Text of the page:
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How do parents perceive and utilize knowledge of their infant’s mental health? A systematic review

How do parents perceive and utilize knowledge of their infant’s mental health? A systematic review

Peters, Jane, Skirton, Heather, Morgan, Julia ORCID: 0000-0001-6218-7593 and Clark, Maria (2018) How do parents perceive and utilize knowledge of their infant’s mental health? A systematic review. Journal of Child Health Care. ISSN 1367-4935 (Print), 1741-2889 (Online) (doi:https://doi.org/10.1177/1367493518787311)

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Abstract

Infant mental health (IMH) is a growing area of practice for health, education and social care practitioners, as links are increasingly made between experiences in the early years and subsequent child development, mental health and well-being. It is unclear how parents perceive IMH and use knowledge relating to IMH with their children. We conducted a systematic review, the aim of which was to determine parents’ perceptions of IMH and how they utilize this knowledge with their infants. We undertook a search of relevant databases and journals and from an initial list of 4147 potential papers, identified 16 for the review. Original data were extracted and presented in a table, and the content of all papers was analysed thematically and presented in narrative form. Three main themes emerged from the available research: knowledge and understanding of child development, influences of society and culture, and interpretation of emotions and expressions. Our results indicate that research is limited in terms of parental perspectives of IMH and how they obtain and use this knowledge. Further research is needed to investigate this topic to maximize mental well-being in infancy and later life.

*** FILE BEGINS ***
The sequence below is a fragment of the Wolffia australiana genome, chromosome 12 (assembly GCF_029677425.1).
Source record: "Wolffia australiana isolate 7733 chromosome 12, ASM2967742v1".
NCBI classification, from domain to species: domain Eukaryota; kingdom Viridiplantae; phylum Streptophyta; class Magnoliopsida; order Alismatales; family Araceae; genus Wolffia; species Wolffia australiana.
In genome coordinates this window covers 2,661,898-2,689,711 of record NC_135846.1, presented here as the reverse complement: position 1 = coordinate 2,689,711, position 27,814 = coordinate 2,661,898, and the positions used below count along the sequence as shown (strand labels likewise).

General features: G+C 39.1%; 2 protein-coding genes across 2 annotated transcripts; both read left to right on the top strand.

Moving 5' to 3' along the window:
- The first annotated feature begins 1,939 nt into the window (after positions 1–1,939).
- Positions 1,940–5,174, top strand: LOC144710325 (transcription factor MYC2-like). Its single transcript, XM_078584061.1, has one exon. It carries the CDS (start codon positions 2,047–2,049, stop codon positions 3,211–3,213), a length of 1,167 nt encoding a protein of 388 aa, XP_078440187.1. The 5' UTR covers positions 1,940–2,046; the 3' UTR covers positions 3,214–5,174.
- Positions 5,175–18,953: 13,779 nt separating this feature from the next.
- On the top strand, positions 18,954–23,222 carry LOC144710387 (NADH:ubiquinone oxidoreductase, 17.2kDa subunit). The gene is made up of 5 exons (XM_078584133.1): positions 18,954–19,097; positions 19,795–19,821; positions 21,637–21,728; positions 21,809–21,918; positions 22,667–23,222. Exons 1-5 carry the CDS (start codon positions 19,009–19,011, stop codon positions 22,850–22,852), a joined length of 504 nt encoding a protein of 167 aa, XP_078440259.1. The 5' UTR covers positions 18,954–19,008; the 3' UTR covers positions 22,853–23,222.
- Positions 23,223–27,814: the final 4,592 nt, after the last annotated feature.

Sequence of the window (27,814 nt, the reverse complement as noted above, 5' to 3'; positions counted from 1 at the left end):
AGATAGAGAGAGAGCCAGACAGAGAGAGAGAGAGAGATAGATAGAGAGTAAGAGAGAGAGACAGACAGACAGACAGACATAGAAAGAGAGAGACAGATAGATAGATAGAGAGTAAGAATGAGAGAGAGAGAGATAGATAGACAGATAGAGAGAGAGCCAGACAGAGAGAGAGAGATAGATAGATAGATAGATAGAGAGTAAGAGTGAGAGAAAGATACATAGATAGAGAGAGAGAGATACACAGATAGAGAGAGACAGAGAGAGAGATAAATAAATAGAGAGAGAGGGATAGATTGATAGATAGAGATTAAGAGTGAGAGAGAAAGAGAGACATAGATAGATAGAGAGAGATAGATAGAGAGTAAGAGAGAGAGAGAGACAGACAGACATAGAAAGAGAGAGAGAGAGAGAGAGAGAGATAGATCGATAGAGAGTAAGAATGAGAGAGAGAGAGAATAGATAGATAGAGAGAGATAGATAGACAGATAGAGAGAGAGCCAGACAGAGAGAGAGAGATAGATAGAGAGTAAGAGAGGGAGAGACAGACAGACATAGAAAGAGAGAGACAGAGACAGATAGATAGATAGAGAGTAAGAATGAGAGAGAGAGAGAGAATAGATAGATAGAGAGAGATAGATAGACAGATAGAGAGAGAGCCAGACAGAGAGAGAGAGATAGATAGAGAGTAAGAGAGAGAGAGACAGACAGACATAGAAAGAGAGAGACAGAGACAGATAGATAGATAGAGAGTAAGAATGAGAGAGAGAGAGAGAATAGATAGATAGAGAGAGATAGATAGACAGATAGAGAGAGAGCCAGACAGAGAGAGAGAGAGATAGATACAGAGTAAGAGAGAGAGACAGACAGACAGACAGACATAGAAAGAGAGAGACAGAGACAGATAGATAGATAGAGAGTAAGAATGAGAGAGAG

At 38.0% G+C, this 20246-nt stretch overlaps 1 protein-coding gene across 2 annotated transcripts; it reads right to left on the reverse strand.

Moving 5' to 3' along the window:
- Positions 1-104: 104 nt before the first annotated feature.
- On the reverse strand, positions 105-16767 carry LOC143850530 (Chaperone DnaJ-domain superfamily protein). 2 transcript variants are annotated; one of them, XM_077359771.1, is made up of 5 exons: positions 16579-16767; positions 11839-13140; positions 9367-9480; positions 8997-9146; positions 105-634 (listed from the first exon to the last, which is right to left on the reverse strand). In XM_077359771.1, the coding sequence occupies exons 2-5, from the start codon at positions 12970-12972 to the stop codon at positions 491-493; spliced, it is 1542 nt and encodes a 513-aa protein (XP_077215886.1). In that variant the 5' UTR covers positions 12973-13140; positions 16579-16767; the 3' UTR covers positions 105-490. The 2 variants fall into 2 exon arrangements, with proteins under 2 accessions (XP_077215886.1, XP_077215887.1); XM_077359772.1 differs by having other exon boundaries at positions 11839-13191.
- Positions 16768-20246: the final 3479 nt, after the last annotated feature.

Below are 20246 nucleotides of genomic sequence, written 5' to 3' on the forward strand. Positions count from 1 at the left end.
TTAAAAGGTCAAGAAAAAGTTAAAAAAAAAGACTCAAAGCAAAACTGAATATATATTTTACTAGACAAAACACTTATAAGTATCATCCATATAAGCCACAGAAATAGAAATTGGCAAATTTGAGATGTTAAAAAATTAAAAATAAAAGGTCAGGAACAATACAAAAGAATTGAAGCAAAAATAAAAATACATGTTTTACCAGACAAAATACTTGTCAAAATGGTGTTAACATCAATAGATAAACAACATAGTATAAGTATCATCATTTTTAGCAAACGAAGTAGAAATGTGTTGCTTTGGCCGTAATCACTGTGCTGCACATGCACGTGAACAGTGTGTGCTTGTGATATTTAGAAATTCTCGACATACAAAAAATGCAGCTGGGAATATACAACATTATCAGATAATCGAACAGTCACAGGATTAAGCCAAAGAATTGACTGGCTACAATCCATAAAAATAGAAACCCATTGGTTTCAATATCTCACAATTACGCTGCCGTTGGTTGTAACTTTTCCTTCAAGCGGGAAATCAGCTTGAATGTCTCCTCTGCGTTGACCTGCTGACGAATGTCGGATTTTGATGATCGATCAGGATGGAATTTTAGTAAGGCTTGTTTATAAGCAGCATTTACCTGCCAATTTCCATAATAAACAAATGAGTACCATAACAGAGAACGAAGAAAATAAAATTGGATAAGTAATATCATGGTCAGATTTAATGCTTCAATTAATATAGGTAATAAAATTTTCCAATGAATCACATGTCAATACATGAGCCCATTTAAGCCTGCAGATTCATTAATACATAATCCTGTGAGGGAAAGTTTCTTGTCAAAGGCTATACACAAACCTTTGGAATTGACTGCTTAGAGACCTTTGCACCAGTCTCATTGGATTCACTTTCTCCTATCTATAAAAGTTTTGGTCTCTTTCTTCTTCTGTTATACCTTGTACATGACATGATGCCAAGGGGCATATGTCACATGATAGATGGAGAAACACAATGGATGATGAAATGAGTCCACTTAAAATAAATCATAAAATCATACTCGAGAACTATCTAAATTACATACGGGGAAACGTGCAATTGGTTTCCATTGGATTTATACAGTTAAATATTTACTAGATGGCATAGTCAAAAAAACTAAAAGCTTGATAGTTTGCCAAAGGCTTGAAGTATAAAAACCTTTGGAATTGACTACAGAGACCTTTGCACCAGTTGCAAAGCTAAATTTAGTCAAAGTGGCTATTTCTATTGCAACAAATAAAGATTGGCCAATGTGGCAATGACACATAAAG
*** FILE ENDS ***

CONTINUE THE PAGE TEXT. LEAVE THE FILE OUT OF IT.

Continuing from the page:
Item Type: Article
Uncontrolled Keywords: Culture, infant mental health, parental perceptions, parenting, systematic review
Subjects: R Medicine > RJ Pediatrics > RJ101 Child Health. Child health services
Faculty / Department / Research Group: Faculty of Education & Health
Faculty of Education & Health > Department of Psychology, Social Work & Counselling
Faculty of Education & Health > Health & Society Research Group
Last Modified: 23 Apr 2019 13:33
Selected for GREAT 2016: None
Selected for GREAT 2017: None
Selected for GREAT 2018: None
Selected for GREAT 2019: None
URI: http://gala.gre.ac.uk/id/eprint/23379

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